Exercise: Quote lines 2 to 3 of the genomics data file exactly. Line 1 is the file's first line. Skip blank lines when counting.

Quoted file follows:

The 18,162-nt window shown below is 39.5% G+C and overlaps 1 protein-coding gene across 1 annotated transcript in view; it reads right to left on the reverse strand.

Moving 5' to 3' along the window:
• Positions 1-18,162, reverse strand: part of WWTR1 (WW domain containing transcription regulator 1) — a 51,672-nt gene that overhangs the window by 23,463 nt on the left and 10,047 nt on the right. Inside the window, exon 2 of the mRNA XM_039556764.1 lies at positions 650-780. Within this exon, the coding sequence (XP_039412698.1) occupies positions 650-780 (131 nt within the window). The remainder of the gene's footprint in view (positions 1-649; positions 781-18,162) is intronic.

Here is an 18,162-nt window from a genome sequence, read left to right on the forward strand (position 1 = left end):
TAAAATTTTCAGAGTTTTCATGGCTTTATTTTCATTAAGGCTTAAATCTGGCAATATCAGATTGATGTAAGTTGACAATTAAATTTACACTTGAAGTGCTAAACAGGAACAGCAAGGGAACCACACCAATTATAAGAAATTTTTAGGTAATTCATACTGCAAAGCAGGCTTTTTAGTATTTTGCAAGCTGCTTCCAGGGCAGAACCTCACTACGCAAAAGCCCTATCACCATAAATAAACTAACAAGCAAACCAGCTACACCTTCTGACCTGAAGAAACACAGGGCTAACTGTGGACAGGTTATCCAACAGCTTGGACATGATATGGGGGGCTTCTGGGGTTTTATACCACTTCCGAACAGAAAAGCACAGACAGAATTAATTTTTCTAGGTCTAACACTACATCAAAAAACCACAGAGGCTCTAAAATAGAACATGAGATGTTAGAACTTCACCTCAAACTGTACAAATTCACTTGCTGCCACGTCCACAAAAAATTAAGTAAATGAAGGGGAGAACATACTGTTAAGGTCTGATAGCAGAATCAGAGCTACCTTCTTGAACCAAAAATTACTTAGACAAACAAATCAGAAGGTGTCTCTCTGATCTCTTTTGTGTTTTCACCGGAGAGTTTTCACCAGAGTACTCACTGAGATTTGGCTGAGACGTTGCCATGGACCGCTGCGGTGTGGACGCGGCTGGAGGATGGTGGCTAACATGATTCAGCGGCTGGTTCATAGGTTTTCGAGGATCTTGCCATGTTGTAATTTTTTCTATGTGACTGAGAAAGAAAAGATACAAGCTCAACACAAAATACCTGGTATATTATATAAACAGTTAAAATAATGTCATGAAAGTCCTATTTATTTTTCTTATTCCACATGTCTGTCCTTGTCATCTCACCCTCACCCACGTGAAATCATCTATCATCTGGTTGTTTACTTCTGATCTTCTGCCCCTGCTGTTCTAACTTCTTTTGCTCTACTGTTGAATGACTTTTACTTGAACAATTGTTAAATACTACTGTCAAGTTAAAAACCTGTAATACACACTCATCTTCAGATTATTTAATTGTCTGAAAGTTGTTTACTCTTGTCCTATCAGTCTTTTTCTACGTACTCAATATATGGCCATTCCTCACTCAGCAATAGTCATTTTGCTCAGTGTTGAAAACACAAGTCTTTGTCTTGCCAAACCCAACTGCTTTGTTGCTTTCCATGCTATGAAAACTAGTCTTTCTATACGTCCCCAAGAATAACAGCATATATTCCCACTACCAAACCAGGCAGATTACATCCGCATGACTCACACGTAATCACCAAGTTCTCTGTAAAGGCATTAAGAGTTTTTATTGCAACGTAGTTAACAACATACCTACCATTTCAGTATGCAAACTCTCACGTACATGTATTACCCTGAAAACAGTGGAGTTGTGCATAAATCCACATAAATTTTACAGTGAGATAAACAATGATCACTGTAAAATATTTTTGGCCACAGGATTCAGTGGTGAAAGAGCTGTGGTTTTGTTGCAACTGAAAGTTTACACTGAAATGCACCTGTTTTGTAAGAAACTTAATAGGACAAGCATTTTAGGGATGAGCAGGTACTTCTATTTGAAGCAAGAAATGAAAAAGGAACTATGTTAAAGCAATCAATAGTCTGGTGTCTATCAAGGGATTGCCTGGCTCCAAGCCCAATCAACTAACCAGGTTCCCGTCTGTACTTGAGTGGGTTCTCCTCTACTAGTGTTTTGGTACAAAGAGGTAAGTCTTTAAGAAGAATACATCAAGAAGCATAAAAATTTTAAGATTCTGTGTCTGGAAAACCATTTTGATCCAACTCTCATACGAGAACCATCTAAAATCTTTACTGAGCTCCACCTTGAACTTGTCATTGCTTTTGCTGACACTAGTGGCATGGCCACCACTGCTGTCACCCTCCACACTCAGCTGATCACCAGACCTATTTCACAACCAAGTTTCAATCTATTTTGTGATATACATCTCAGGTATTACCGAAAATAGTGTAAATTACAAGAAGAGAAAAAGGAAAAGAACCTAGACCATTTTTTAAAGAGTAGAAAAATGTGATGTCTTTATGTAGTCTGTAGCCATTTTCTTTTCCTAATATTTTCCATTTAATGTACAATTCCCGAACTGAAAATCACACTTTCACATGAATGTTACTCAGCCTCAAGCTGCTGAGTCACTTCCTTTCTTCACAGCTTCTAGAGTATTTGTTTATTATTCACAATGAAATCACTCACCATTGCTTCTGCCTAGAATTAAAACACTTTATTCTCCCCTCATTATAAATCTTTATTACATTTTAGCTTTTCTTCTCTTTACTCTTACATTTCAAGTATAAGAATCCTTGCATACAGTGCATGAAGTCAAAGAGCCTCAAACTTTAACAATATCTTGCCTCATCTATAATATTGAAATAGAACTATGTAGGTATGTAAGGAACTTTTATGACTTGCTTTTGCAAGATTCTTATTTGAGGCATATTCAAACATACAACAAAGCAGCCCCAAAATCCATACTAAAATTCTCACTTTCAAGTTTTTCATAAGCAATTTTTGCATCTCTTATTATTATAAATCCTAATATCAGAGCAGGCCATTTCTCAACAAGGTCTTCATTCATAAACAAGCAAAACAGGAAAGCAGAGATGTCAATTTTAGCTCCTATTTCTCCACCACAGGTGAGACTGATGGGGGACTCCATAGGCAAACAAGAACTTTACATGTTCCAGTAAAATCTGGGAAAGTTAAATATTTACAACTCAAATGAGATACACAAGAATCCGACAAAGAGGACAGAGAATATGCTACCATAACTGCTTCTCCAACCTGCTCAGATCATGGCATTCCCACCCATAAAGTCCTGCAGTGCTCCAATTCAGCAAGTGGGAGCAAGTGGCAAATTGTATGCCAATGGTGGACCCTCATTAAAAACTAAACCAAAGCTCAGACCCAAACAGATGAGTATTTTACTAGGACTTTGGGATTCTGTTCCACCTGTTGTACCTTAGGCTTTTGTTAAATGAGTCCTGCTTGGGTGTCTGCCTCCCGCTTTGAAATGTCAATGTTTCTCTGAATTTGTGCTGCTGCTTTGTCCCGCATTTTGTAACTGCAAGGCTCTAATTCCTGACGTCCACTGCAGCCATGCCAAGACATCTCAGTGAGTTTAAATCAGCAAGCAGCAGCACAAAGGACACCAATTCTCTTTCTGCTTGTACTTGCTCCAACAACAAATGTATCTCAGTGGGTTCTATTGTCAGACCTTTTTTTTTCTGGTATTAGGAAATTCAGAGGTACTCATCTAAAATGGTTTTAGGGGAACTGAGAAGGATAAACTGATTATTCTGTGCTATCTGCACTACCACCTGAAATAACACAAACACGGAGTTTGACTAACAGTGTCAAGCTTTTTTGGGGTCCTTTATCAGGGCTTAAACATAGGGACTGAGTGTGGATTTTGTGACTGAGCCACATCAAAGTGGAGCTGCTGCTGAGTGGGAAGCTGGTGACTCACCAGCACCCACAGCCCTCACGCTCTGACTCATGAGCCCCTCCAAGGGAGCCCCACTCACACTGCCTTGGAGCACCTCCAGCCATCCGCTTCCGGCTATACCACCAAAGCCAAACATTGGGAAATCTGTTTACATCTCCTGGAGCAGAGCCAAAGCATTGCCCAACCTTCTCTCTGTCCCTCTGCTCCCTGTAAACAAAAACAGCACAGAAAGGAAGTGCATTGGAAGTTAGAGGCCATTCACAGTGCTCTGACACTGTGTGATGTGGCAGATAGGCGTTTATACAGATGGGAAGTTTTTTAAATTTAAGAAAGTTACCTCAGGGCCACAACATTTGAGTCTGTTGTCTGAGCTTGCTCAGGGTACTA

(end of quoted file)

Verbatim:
Moving 5' to 3' along the window:
• Positions 1-18,162, reverse strand: part of WWTR1 (WW domain containing transcription regulator 1) — a 51,672-nt gene that overhangs the window by 23,463 nt on the left and 10,047 nt on the right. Inside the window, exon 2 of the mRNA XM_039556764.1 lies at positions 650-780. Within this exon, the coding sequence (XP_039412698.1) occupies positions 650-780 (131 nt within the window). The remainder of the gene's footprint in view (positions 1-649; positions 781-18,162) is intronic.